St. John the Baptist attests to the greatness of the one who comes after him: I baptize with water but there is one among you whom you do not recognize, the one who is coming after me whose sandal straps I am not worthy to untie. This greater one who comes after him is the one who, in last Sunday’s Gospel, will baptize with the Holy Spirit.
Whenever we celebrate Advent, we presume that we are preparing for the coming of Jesus, the Son of God. Thus, we presume that St. John the Baptist was referring to Jesus as the one “who is among you whom you do not recognize.” However, seldom do we realize that it is not only God the Son who was hidden and unrecognized in the past. So also was the Holy Spirit. The Catechism points out: “From the beginning until the ‘fullness of time,’ the joint mission of the Father’s Word and Spirit remains hidden, but it is at work. God’s Spirit prepares for the time of the Messiah. Neither is fully revealed but both are already promised, to be watched for and welcomed at their manifestation.” (CCC 702.) In fact, we should know that the mission of Christ and the mission of the Holy Spirit are inseparable: “When the Father sends His Word, He always sends His Breath. In their joint mission, the Son and the Holy Spirit are distinct but inseparable. To be sure, it is Christ who is seen, the visible Image of the invisible God, but it is the Spirit who reveals Him.” (CCC, 689). The Prophecy of Isaiah reveals the inseparability of both the Son and the Holy Spirit: “The Spirit of the Lord is upon me, because the Lord has anointed me.” The reason why Jesus is called the Christ, the Messiah, is because He is anointed by the Holy Spirit. Messiah means “Anointed One.” Jesus is the Anointed One and the Holy Spirit is His Anointing.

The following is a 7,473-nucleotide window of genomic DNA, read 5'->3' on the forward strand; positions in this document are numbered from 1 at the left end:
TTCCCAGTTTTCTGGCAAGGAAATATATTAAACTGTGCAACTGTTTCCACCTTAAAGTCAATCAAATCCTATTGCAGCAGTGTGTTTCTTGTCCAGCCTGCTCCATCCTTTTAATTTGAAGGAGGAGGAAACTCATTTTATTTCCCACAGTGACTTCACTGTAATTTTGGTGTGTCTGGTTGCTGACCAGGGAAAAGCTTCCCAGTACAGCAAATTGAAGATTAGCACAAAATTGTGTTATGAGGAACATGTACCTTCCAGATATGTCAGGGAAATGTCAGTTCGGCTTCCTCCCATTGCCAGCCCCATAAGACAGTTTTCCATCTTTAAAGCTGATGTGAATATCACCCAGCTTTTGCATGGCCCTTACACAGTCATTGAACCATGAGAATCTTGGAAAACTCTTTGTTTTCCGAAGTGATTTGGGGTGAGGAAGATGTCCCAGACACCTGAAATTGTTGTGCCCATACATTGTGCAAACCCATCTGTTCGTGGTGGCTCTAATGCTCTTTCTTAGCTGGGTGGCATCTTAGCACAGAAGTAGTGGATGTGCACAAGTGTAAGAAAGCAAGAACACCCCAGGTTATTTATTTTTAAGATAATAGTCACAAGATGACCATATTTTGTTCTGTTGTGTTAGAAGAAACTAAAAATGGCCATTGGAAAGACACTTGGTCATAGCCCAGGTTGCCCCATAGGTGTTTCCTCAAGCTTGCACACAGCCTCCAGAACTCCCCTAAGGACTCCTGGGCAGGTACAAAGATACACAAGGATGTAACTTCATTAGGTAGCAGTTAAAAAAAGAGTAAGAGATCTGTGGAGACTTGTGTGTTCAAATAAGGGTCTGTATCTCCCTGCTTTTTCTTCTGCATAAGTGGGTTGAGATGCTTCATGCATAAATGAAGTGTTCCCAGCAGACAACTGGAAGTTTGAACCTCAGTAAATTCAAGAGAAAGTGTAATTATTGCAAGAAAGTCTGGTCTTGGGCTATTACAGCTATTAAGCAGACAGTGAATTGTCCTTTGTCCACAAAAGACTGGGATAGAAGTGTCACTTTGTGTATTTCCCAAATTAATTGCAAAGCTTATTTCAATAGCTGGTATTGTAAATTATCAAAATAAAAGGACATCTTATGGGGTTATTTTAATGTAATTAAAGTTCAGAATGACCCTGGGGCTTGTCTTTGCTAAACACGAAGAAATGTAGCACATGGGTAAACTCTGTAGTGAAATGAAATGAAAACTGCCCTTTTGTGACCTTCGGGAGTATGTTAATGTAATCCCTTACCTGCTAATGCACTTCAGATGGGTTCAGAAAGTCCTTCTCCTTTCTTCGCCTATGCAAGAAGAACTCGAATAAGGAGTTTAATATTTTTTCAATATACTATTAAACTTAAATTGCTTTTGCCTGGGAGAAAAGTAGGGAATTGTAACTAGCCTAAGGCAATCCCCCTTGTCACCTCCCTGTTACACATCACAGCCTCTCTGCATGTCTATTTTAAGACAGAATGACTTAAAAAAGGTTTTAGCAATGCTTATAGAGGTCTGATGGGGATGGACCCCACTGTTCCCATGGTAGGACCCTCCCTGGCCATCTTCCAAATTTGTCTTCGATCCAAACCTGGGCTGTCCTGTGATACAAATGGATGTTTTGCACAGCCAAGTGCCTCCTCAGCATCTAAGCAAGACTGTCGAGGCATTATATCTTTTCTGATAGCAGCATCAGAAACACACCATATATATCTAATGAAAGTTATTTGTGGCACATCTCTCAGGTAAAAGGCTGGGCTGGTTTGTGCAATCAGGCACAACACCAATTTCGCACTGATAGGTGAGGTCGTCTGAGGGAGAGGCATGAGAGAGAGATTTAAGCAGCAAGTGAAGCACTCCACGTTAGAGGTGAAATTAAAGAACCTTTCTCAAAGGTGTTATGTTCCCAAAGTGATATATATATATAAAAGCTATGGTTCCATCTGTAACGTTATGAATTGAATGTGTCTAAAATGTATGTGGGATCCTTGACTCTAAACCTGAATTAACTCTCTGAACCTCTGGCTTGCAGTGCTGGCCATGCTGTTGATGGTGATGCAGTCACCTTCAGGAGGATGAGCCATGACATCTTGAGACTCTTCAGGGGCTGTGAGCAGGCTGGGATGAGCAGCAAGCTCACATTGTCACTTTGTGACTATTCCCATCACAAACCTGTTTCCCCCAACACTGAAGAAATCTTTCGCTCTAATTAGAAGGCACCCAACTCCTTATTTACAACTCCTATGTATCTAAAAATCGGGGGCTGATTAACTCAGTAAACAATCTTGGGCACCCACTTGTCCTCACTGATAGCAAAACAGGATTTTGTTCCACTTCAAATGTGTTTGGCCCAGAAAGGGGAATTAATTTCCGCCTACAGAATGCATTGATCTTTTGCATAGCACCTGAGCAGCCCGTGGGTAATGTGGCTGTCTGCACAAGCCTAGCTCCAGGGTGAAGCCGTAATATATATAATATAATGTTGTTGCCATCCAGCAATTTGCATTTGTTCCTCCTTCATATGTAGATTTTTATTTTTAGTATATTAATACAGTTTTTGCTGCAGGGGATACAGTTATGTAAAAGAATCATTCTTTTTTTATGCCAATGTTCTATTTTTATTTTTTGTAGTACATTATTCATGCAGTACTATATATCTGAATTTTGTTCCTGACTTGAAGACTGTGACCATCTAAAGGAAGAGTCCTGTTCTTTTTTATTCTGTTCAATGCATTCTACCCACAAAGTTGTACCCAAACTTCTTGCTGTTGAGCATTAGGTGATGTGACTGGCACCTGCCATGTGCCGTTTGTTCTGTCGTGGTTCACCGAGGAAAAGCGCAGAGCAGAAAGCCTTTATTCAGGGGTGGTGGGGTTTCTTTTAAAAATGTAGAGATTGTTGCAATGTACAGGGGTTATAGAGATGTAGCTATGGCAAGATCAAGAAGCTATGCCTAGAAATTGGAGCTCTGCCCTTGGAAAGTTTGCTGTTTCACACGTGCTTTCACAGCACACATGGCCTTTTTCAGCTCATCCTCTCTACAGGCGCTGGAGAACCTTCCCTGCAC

Thus, in the Old Testament, “Two prophetic lines were to develop, one leading to the expectation of the Messiah, the other pointing to the announcement of a new Spirit.” (CCC 711) Thus, the prophets of old did not wait only for the Messiah. They also awaited the Spirit who would renew the face of the earth. These two prophetic lines will be fulfilled by Jesus who does not come alone, but one who comes anointed by the Holy Spirit. He comes to bestow the Holy Spirit: He will baptize with the Holy Spirit. “The prophetic texts that directly concern the sending of the Holy Spirit are oracles by which God speaks to the heart of his people in the language of the promises, with the ‘accents of love and fidelity.’ …According to these promises, at the ‘end time’ the Lord’s Spirit will renew the hearts of men, engraving a new law in them. He will gather and reconcile the scattered and divided peoples; he will transform the first creation, and God will dwell there with men in peace.” (CCC 715)
And that time, the “end times” referred to, is now. The coming of the Holy Spirit at Pentecost inaugurated the end times – “By his coming, which never ceases, the Holy Spirit causes the world to enter into the ‘last days’ , the time of the Church, the Kingdom of God already initiated though not yet consummed.” (CCC 732) Isn’t this what Advent is all about? It is not simply a preparation period for Christmas, the annual commemoration of Christ’s first coming. It is also the preparation for Christ’s coming at the end of time. Christ has already come and by his Passion, Death, and Resurrection, has delivered to us the Holy Spirit whom He promised. Now, as we joyfully await the glorious coming of the Lord Jesus, the Holy Spirit is at work to prepare us to face the Lord Jesus. How does the Holy Spirit do this? St. Paul gives the answer: “May the God of Peace make you perfectly holy and may you entirely, spirit, soul and body, be preserved blameless for the coming of our Lord Jesus Christ.” As the prophets cooperated with the Holy Spirit in preparation for Christ’s coming, so should we, in preparing for the Lord’s 2nd coming, cooperate with the Holy Spirit: Pray without ceasing. In all circumstances, give thanks…Do not quench the Spirit…Test everything, retain what is good. Refrain for every kind of evil.”